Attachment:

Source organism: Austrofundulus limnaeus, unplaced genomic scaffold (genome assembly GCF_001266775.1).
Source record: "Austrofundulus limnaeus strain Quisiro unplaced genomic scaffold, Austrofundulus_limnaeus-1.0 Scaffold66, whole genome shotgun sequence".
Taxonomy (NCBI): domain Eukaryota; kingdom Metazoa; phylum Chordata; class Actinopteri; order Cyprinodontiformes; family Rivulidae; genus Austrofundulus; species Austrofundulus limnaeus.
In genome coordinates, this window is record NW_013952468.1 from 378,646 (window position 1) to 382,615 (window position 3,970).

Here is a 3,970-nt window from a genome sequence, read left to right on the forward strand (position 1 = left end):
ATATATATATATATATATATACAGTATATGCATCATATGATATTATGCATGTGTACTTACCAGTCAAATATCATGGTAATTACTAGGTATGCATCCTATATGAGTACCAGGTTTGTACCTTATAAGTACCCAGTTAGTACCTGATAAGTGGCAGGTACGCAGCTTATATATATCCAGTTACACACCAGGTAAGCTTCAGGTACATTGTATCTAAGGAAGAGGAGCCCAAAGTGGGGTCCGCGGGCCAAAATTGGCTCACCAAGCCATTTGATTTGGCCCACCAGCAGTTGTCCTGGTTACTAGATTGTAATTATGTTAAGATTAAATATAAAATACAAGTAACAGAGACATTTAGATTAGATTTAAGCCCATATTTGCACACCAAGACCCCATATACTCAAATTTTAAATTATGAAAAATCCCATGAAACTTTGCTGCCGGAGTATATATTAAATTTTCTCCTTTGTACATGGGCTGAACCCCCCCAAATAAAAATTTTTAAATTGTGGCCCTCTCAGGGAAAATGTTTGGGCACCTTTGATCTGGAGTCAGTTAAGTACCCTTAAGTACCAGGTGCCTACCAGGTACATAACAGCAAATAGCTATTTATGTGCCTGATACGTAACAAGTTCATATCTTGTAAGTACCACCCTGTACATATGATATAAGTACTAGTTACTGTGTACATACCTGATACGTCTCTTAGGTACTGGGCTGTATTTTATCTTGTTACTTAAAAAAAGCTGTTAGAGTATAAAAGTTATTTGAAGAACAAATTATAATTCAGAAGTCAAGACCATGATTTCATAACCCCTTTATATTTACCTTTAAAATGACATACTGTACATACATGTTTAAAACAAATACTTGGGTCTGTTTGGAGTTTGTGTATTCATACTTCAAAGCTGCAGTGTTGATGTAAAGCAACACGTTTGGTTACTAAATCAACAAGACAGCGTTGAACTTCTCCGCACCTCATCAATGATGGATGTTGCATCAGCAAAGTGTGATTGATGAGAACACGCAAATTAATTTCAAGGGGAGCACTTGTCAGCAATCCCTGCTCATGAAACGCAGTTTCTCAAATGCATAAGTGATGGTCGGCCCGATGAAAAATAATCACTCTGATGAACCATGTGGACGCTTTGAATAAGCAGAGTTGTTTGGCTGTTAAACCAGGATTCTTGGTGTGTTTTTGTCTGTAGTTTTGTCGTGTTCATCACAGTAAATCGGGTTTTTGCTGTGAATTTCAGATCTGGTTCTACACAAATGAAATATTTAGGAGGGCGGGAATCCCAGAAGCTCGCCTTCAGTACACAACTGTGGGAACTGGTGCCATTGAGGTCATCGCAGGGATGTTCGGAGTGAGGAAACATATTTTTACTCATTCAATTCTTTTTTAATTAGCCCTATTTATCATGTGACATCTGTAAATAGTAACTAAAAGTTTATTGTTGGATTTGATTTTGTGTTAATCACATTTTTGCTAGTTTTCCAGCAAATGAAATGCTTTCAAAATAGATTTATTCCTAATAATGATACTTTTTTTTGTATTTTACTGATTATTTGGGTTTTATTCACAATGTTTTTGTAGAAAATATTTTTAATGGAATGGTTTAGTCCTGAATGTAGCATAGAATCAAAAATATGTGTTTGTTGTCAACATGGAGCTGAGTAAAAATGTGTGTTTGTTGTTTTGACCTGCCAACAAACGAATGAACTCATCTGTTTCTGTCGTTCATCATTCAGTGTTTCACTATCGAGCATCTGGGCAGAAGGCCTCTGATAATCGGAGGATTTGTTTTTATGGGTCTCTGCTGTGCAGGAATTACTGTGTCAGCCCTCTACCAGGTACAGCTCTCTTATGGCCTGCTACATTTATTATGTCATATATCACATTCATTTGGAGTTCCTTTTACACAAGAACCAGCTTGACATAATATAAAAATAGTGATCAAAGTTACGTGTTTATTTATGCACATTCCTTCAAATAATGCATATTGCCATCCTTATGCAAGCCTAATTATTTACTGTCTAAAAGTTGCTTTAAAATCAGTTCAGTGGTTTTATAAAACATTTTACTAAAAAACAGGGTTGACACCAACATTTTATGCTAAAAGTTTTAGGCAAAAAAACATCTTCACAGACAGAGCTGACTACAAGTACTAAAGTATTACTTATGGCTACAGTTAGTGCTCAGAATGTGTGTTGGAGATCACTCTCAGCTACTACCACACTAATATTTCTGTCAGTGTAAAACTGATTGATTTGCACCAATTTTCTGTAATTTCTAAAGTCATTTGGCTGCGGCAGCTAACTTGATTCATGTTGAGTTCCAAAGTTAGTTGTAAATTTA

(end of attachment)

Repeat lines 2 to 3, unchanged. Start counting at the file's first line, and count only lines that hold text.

Source record: "Austrofundulus limnaeus strain Quisiro unplaced genomic scaffold, Austrofundulus_limnaeus-1.0 Scaffold66, whole genome shotgun sequence".
Taxonomy (NCBI): domain Eukaryota; kingdom Metazoa; phylum Chordata; class Actinopteri; order Cyprinodontiformes; family Rivulidae; genus Austrofundulus; species Austrofundulus limnaeus.